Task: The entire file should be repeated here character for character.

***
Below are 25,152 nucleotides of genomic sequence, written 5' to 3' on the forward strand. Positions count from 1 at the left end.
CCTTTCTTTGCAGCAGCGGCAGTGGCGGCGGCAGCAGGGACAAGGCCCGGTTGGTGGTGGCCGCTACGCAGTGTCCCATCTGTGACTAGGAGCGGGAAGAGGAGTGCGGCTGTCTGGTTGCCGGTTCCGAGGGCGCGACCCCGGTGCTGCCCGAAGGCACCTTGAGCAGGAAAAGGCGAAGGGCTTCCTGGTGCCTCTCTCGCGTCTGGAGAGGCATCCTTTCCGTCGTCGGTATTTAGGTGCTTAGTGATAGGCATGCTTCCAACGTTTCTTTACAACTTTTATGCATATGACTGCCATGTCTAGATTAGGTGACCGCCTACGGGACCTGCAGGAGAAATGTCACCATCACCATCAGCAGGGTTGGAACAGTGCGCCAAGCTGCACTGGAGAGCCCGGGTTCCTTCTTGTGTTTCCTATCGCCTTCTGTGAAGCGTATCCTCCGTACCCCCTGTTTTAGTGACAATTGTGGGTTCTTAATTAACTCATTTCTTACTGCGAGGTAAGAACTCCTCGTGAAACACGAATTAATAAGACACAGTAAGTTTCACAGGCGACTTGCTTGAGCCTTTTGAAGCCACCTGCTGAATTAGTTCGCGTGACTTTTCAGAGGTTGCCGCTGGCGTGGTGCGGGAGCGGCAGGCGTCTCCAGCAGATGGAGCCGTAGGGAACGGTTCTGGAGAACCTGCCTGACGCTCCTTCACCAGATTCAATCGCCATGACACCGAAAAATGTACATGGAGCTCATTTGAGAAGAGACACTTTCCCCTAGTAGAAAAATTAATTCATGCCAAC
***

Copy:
Below are 25,152 nucleotides of genomic sequence, written 5' to 3' on the forward strand. Positions count from 1 at the left end.
CCTTTCTTTGCAGCAGCGGCAGTGGCGGCGGCAGCAGGGACAAGGCCCGGTTGGTGGTGGCCGCTACGCAGTGTCCCATCTGTGACTAGGAGCGGGAAGAGGAGTGCGGCTGTCTGGTTGCCGGTTCCGAGGGCGCGACCCCGGTGCTGCCCGAAGGCACCTTGAGCAGGAAAAGGCGAAGGGCTTCCTGGTGCCTCTCTCGCGTCTGGAGAGGCATCCTTTCCGTCGTCGGTATTTAGGTGCTTAGTGATAGGCATGCTTCCAACGTTTCTTTACAACTTTTATGCATATGACTGCCATGTCTAGATTAGGTGACCGCCTACGGGACCTGCAGGAGAAATGTCACCATCACCATCAGCAGGGTTGGAACAGTGCGCCAAGCTGCACTGGAGAGCCCGGGTTCCTTCTTGTGTTTCCTATCGCCTTCTGTGAAGCGTATCCTCCGTACCCCCTGTTTTAGTGACAATTGTGGGTTCTTAATTAACTCATTTCTTACTGCGAGGTAAGAACTCCTCGTGAAACACGAATTAATAAGACACAGTAAGTTTCACAGGCGACTTGCTTGAGCCTTTTGAAGCCACCTGCTGAATTAGTTCGCGTGACTTTTCAGAGGTTGCCGCTGGCGTGGTGCGGGAGCGGCAGGCGTCTCCAGCAGATGGAGCCGTAGGGAACGGTTCTGGAGAACCTGCCTGACGCTCCTTCACCAGATTCAATCGCCATGACACCGAAAAATGTACATGGAGCTCATTTGAGAAGAGACACTTTCCCCTAGTAGAAAAATTAATTCATGCCAAC